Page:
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Andy Warhol ( The Life Of )

1892 words - 8 pages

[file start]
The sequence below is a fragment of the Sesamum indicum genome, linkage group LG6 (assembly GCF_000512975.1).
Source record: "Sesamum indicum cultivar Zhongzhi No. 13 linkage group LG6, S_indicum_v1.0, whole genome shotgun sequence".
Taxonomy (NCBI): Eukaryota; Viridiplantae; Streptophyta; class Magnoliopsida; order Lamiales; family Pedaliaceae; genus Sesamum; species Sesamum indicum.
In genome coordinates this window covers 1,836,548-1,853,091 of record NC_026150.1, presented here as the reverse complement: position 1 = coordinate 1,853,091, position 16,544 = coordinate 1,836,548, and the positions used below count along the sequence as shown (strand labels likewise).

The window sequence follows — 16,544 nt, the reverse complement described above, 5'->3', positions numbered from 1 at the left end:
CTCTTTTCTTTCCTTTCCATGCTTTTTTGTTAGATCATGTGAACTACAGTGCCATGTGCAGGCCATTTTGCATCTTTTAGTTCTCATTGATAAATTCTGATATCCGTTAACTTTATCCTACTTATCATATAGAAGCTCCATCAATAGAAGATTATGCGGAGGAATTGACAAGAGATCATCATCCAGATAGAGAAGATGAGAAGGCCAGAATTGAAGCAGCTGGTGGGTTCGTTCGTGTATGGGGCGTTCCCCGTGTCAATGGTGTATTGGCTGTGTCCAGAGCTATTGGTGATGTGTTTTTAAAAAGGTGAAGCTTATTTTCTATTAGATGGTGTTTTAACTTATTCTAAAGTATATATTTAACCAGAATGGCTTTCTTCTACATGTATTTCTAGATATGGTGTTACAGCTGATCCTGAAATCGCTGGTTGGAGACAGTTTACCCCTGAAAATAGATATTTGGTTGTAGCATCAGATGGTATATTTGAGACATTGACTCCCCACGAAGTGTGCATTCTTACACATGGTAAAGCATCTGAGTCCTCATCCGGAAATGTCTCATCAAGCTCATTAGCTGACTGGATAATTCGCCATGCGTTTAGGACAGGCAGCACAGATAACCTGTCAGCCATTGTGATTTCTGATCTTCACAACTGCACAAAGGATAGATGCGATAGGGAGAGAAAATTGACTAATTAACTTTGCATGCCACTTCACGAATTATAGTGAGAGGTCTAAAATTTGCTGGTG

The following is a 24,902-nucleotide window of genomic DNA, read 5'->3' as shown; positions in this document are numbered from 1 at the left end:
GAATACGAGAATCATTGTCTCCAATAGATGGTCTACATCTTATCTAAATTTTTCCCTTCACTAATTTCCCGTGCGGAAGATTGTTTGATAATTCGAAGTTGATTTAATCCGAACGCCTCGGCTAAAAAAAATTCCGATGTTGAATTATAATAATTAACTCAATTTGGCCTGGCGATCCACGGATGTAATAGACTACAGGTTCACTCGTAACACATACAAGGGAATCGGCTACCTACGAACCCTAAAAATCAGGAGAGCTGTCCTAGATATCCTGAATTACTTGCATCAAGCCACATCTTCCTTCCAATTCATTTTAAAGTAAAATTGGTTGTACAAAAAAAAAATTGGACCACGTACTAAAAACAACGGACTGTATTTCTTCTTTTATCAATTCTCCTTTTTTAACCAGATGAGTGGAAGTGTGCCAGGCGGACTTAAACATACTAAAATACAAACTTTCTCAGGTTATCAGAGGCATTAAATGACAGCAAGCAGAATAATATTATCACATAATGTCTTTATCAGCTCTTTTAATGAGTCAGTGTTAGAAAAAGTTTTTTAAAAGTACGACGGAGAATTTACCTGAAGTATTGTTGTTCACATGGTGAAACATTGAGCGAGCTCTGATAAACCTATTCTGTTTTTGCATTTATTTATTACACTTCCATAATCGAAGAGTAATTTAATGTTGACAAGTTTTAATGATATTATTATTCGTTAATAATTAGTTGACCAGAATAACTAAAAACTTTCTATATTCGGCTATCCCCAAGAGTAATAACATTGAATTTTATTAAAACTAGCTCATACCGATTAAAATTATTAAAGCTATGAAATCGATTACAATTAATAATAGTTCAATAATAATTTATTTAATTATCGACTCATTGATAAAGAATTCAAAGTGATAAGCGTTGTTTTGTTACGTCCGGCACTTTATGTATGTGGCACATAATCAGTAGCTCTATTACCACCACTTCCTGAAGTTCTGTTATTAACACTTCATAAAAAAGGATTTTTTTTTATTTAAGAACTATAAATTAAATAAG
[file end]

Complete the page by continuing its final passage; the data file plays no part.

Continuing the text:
Andy Warhol, the American painter, printmaker, illustrator, and film maker, was born in Pittsburgh, Pennsylvania on August 6, 1928 and died in 1987 in New York. Shortly after his birth, his family relocated to New York. The only son of immigrant, Czech parents, Andy finished high school and went on to the Carnegie Institute of Technology in Pittsburgh, graduating in 1949 with hopes of becoming a public school art teacher. Soon, he will find that teaching is not his niche. While in Pittsburgh, he worked for a department store arranging window displays. His boss used to always tell him to refer to fashion magazine advertisements for inspiration so recognizing the job as a waste of time, he recalls later that the fashion magazines "gave me a sense of style and other career opportunities." Upon graduating, Warhol moved to New York City and began his artistic career as a commercial artist and illustrator for magazines and newspapers. Although he was extremely shy and was stuck wearing dirty t-shirts and jeans, Warhol tried to speak with anyone at all who might be able to assist him in the art world. With his portfolio secure in a brown paper bag, Warhol introduced himself and showed his work to anyone that could help him out. Eventually, he got a job with "Glamour Magazine", doing illustrations for an article called "Success is a Job in New York," along with doing a spread showing women's shoes. By proving his reliability and skills, he acquired other such jobs, illustrating adds for Harpers Bazaar, Millers Shoes, designing for the Upjohn Company, the National Broadcasting Company and others. In these early drawings, Warhol used a device that would prove itself very beneficial throughout his commercial art period of the 1950's - a tentative, blotted ink line produced by a simple monotype process. First he drew in black ink on glazed, nonabsorbent paper. Then he would press the design against an absorbent sheet. As droplets of the ink spread, gaps in the line filled in - or didn't, in which case they created a look of spontaneity. Warhol mastered this method, and art directors of the 1950's found in adaptable to nearly any purpose. This is a goal I have yet to achieve but I plan on, some time in my artistic career, to create my own signature design trend. This method provided him with a hand-scale equivalent of Gutenberg's printing press, showing his interest in mechanical reproduction that dominates much of his future work. The techniques used for almost all of his works derived from his beginning in the commercial arts. His pattern of aesthetic and artistic innovation, to "expect the unexpected," began with his advertising art in the 1950's. Much of his future subject matter can be placed in the realm of such common, everyday objects, that were focused upon in these early times. Nearly all of Warhol's works relate in one way or another to the commercially mass-produced machine product. Because of that, Warhol's future artwork and techniques were...

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